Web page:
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Title:  V-like domain binding molecules
United States Patent: 
January 23, 2007

Galanis; Maria (Waverley, AU), Hudson; Peter John (Blackburn, AU), Irving; Robert Alexander (Mulgrave, AU), Nuttall; Stewart Douglas (Ivanhoe, AU)
Diatech Pty. Ltd. (Queensland, AU)
Appl. No.:  09/623,611
March 5, 1999
PCT Filed: 
March 05, 1999
PCT No.: 
371(c)(1),(2),(4) Date: 
October 06, 2000
PCT Pub. No.: 
PCT Pub. Date: 
September 10, 1999


Executive MBA in Pharmaceutical Management, U. Colorado


The present invention relates to binding moieties comprising at least one monomeric V-like domain (VLD) derived from a non-antibody ligand, the at least one monomeric V-like domain being characterized in that at least one CDR loop structure or part thereof is modified or replaced such that the solubility of the modified VLD is improved when compared with the unmodified VLD.


The present invention relates to the design of novel soluble VLD binding molecules derived from the V-like domain of immunoglobulin superfamily members, such as the human CTLA-4 molecule. The preferred binding molecules of the present invention provide the following advantages (i) use of a native human protein obviates the need for subsequent humanisation of the recombinant molecule, a step often required to protect against immune system response if used in human treatment; (ii) the domain is naturally monomeric as described above (incorporation of residue Cys120 in a C-terminal tail results in production of a dimeric molecule); and (iii) structural modifications have resulted in improved E. coli expression levels.

Prior to publication of the first CTLA-4 structure determination, available sequence data and mutational analyses of both this molecule and CD28 were analysed. This allowed modelling and prediction of the regions corresponding to antibody CDR1, 2 and 3 regions. It was hypothesised that such areas would be susceptible to mutation or substitution without substantial effect upon the molecular framework and hence would allow expression of a correctly folded molecule. The subsequently published structure (Metzler et al. 1997) showed these predictions to be accurate, despite the unexpected separation of CDR1 from the ligand-binding site, and the extensive bending of CDR3 to form a planar surface contiguous with the ligand binding face.

In an initial set of experiments the V-like domain of the human CTLA-4 molecule was modified by replacement of CDR loop structures with either of two defined polypeptides. The two polypeptides were human somatostatin (Som) and a portion of the human influenza virus haemagglutinin protein (HA-tag). Somatostatin (SRIF: somatotropin release-inhibiting factor) is a 14 residue polypeptide comprising a disulphide bond that forces the central 10 residues into a loop. Human somatostatin is biologically widespread within the body and mediates a number of diverse physiological functions such as regulation of growth hormone secretion etc (Reisne, 1995). Human somatostatin binds a number of specific receptors (there are at least five subtypes) which have differing tissue specificities and affinities (Schonbrunn et al. 1995). These aspects of binding and activation are as yet poorly understood, but one salient feature is the high density of somatostatin receptors present on a number of cancerous cell lines, for example cancers of the neuro-endocrine system and small lung cancers (Reubi 1997). Artificial analogues of somatostatin have been produced for imaging of such tumours which are resistant to degradation compared with the highly labile somatostatin polypeptide.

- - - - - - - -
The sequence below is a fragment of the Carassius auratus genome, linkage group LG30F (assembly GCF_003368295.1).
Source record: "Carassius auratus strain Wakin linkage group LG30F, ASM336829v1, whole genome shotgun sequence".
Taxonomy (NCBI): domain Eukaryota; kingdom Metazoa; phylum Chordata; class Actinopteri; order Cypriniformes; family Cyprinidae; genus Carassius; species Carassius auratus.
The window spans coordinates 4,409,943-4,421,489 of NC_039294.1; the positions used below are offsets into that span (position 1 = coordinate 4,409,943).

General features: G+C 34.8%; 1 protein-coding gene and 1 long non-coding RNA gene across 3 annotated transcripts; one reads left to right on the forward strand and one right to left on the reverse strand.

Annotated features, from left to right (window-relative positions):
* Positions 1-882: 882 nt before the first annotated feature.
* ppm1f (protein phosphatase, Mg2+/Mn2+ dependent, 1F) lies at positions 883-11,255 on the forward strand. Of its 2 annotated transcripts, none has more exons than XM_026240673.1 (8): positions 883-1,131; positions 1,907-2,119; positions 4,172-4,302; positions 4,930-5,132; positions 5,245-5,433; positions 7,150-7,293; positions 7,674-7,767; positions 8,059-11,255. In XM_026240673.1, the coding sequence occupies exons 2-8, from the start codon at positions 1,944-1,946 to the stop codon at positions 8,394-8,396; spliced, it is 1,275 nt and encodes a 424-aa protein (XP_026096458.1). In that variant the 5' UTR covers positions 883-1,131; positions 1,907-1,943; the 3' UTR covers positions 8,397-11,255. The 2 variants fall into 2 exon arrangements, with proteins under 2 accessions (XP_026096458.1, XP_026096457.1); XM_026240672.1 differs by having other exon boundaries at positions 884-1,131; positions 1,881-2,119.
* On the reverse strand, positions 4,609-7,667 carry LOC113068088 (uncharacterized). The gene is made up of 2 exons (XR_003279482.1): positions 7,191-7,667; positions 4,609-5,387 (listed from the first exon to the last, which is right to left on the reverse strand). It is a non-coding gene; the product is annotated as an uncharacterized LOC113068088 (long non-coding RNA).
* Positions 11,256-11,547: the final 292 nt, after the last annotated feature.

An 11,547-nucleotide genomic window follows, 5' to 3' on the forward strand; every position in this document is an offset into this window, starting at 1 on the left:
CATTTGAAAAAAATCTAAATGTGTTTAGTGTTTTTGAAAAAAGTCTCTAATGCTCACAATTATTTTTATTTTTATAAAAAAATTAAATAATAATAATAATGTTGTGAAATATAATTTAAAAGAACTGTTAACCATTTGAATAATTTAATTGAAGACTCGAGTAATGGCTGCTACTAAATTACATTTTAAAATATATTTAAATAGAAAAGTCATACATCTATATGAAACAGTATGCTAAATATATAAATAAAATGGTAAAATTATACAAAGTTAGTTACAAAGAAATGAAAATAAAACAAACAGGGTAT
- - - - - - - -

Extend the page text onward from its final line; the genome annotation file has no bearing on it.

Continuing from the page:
The haemagglutinin epitope sequence consists of the 9 residues YPYDVPDYA (SEQ ID NO: 63). A commercially produced antibody is available which specifically recognises this sequence. The epitope tag can be detected when randomly or directionally incorporated within the structure of proteins (Canfield et al. 1996).

Replacement of one or more CDR loop structures in the CTLA-4 V-like domain with somatostatin or the HA-tag resulted in the production of soluble, monomeric, unglycosylated binding molecules using different bacterial expression systems. This surprising finding shows that V-like domains provide a basic framework for constructing soluble, single domain molecules, where the binding specificity of the molecule may be engineered by modifications of the CDR loop structures.